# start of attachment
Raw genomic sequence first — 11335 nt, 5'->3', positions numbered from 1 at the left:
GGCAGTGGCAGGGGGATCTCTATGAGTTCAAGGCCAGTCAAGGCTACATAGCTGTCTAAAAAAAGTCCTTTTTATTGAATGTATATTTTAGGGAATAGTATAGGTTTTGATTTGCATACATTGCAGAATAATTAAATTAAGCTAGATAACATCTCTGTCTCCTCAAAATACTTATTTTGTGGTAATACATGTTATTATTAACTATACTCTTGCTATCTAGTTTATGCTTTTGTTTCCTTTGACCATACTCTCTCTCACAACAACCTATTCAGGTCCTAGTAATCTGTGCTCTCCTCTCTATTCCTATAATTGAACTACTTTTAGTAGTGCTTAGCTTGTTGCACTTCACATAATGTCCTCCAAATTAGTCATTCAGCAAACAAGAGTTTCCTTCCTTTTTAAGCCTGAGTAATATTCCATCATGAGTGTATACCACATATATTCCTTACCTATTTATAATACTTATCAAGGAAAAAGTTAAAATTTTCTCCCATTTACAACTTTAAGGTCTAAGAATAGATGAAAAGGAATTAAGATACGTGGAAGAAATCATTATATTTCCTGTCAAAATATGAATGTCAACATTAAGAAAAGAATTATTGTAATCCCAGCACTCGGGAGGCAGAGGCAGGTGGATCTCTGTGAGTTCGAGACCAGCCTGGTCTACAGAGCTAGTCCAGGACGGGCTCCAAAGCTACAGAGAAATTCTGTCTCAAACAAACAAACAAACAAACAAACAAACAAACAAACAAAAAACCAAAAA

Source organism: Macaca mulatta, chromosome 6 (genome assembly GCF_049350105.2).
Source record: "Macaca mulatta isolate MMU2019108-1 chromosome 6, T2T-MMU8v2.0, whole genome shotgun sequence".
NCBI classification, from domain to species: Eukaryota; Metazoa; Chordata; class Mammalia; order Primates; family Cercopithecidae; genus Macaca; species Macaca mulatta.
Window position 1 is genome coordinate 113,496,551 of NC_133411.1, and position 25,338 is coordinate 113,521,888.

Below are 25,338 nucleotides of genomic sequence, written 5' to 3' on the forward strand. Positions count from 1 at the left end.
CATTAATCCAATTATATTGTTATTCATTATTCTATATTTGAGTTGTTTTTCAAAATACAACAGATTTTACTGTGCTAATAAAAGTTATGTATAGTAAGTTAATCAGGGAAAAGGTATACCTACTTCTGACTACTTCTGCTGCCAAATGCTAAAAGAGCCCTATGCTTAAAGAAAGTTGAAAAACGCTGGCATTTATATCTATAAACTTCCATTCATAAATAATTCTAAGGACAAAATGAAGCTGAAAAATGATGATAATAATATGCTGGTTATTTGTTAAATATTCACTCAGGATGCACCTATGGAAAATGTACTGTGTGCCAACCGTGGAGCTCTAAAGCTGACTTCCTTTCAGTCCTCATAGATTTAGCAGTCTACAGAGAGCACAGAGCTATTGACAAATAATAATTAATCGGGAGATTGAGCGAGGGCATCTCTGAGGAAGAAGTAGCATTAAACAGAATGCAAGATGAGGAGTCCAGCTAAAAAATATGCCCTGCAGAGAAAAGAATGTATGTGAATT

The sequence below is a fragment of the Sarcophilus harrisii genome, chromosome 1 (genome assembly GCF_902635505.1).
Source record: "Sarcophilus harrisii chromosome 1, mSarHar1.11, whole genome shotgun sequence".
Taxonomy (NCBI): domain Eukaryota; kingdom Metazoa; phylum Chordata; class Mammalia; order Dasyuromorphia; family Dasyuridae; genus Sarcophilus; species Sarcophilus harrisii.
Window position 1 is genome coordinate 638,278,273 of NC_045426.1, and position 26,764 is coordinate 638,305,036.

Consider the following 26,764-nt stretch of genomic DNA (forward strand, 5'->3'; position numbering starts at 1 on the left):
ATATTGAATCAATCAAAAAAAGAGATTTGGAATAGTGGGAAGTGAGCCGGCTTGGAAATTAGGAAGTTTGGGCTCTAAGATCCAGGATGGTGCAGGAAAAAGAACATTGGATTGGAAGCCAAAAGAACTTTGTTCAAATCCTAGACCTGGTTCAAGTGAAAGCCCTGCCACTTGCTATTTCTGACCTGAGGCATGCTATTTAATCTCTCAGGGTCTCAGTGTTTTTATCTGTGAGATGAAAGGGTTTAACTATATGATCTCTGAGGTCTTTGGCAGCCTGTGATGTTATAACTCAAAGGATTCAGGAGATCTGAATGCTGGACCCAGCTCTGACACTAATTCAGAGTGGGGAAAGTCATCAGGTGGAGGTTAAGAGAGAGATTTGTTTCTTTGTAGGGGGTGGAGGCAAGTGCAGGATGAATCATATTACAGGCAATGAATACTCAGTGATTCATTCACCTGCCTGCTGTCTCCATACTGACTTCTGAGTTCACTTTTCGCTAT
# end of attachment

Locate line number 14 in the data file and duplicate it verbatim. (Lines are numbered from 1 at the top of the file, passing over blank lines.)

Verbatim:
ATATTGAATCAATCAAAAAAAGAGATTTGGAATAGTGGGAAGTGAGCCGGCTTGGAAATTAGGAAGTTTGGGCTCTAAGATCCAGGATGGTGCAGGAAAAAGAACATTGGATTGGAAGCCAAAAGAACTTTGTTCAAATCCTAGACCTGGTTCAAGTGAAAGCCCTGCCACTTGCTATTTCTGACCTGAGGCATGCTATTTAATCTCTCAGGGTCTCAGTGTTTTTATCTGTGAGATGAAAGGGTTTAACTATATGATCTCTGAGGTCTTTGGCAGCCTGTGATGTTATAACTCAAAGGATTCAGGAGATCTGAATGCTGGACCCAGCTCTGACACTAATTCAGAGTGGGGAAAGTCATCAGGTGGAGGTTAAGAGAGAGATTTGTTTCTTTGTAGGGGGTGGAGGCAAGTGCAGGATGAATCATATTACAGGCAATGAATACTCAGTGATTCATTCACCTGCCTGCTGTCTCCATACTGACTTCTGAGTTCACTTTTCGCTAT